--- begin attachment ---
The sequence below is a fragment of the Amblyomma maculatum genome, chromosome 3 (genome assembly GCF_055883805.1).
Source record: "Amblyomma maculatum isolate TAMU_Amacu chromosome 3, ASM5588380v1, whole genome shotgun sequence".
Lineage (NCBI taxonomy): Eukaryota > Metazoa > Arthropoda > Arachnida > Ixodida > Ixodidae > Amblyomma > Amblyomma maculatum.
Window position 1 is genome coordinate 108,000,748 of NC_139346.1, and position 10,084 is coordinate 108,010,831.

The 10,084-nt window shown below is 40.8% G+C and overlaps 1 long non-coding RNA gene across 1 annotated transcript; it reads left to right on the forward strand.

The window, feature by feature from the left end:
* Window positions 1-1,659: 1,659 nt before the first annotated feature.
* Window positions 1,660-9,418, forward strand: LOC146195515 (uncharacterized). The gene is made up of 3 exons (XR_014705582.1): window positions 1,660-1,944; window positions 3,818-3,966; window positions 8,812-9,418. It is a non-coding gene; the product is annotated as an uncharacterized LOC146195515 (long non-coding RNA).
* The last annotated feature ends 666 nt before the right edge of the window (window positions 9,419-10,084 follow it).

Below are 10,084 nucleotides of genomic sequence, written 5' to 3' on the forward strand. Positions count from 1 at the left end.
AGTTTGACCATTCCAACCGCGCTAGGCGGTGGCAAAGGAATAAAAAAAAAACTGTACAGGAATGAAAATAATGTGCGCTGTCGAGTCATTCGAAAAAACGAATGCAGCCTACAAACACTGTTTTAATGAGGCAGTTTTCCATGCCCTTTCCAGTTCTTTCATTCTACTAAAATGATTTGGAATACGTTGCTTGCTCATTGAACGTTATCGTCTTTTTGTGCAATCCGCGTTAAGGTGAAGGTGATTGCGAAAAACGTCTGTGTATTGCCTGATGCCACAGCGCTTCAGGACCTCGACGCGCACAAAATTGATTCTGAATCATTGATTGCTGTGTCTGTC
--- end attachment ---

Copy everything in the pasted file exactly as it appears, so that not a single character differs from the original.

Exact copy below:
The sequence below is a fragment of the Amblyomma maculatum genome, chromosome 3 (genome assembly GCF_055883805.1).
Source record: "Amblyomma maculatum isolate TAMU_Amacu chromosome 3, ASM5588380v1, whole genome shotgun sequence".
Lineage (NCBI taxonomy): Eukaryota > Metazoa > Arthropoda > Arachnida > Ixodida > Ixodidae > Amblyomma > Amblyomma maculatum.
Window position 1 is genome coordinate 108,000,748 of NC_139346.1, and position 10,084 is coordinate 108,010,831.

The 10,084-nt window shown below is 40.8% G+C and overlaps 1 long non-coding RNA gene across 1 annotated transcript; it reads left to right on the forward strand.

The window, feature by feature from the left end:
* Window positions 1-1,659: 1,659 nt before the first annotated feature.
* Window positions 1,660-9,418, forward strand: LOC146195515 (uncharacterized). The gene is made up of 3 exons (XR_014705582.1): window positions 1,660-1,944; window positions 3,818-3,966; window positions 8,812-9,418. It is a non-coding gene; the product is annotated as an uncharacterized LOC146195515 (long non-coding RNA).
* The last annotated feature ends 666 nt before the right edge of the window (window positions 9,419-10,084 follow it).

Below are 10,084 nucleotides of genomic sequence, written 5' to 3' on the forward strand. Positions count from 1 at the left end.
AGTTTGACCATTCCAACCGCGCTAGGCGGTGGCAAAGGAATAAAAAAAAAACTGTACAGGAATGAAAATAATGTGCGCTGTCGAGTCATTCGAAAAAACGAATGCAGCCTACAAACACTGTTTTAATGAGGCAGTTTTCCATGCCCTTTCCAGTTCTTTCATTCTACTAAAATGATTTGGAATACGTTGCTTGCTCATTGAACGTTATCGTCTTTTTGTGCAATCCGCGTTAAGGTGAAGGTGATTGCGAAAAACGTCTGTGTATTGCCTGATGCCACAGCGCTTCAGGACCTCGACGCGCACAAAATTGATTCTGAATCATTGATTGCTGTGTCTGTC